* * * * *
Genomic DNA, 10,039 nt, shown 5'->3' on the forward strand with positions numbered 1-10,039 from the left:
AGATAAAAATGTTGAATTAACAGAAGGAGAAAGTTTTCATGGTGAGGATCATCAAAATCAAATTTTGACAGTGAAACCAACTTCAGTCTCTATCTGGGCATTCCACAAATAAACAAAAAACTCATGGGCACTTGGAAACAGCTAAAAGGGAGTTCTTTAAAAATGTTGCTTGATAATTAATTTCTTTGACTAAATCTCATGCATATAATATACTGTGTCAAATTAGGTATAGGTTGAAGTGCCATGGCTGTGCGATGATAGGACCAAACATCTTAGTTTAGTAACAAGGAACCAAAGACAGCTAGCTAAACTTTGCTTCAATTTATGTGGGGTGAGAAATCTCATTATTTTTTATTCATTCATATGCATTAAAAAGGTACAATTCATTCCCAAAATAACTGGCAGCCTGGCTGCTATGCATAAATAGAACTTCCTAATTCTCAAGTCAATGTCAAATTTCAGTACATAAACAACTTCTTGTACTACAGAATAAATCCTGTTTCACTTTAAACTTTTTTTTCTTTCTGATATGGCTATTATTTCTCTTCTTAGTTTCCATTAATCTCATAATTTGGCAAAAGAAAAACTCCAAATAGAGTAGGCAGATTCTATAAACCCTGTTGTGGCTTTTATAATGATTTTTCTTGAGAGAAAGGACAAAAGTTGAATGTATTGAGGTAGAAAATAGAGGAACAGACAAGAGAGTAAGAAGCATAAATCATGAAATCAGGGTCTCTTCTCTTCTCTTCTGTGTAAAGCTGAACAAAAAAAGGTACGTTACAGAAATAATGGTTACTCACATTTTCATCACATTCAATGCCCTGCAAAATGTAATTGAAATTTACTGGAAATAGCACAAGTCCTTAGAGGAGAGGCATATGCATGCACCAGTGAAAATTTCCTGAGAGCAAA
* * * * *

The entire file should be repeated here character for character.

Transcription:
Genomic DNA, 10,039 nt, shown 5'->3' on the forward strand with positions numbered 1-10,039 from the left:
AGATAAAAATGTTGAATTAACAGAAGGAGAAAGTTTTCATGGTGAGGATCATCAAAATCAAATTTTGACAGTGAAACCAACTTCAGTCTCTATCTGGGCATTCCACAAATAAACAAAAAACTCATGGGCACTTGGAAACAGCTAAAAGGGAGTTCTTTAAAAATGTTGCTTGATAATTAATTTCTTTGACTAAATCTCATGCATATAATATACTGTGTCAAATTAGGTATAGGTTGAAGTGCCATGGCTGTGCGATGATAGGACCAAACATCTTAGTTTAGTAACAAGGAACCAAAGACAGCTAGCTAAACTTTGCTTCAATTTATGTGGGGTGAGAAATCTCATTATTTTTTATTCATTCATATGCATTAAAAAGGTACAATTCATTCCCAAAATAACTGGCAGCCTGGCTGCTATGCATAAATAGAACTTCCTAATTCTCAAGTCAATGTCAAATTTCAGTACATAAACAACTTCTTGTACTACAGAATAAATCCTGTTTCACTTTAAACTTTTTTTTCTTTCTGATATGGCTATTATTTCTCTTCTTAGTTTCCATTAATCTCATAATTTGGCAAAAGAAAAACTCCAAATAGAGTAGGCAGATTCTATAAACCCTGTTGTGGCTTTTATAATGATTTTTCTTGAGAGAAAGGACAAAAGTTGAATGTATTGAGGTAGAAAATAGAGGAACAGACAAGAGAGTAAGAAGCATAAATCATGAAATCAGGGTCTCTTCTCTTCTCTTCTGTGTAAAGCTGAACAAAAAAAGGTACGTTACAGAAATAATGGTTACTCACATTTTCATCACATTCAATGCCCTGCAAAATGTAATTGAAATTTACTGGAAATAGCACAAGTCCTTAGAGGAGAGGCATATGCATGCACCAGTGAAAATTTCCTGAGAGCAAA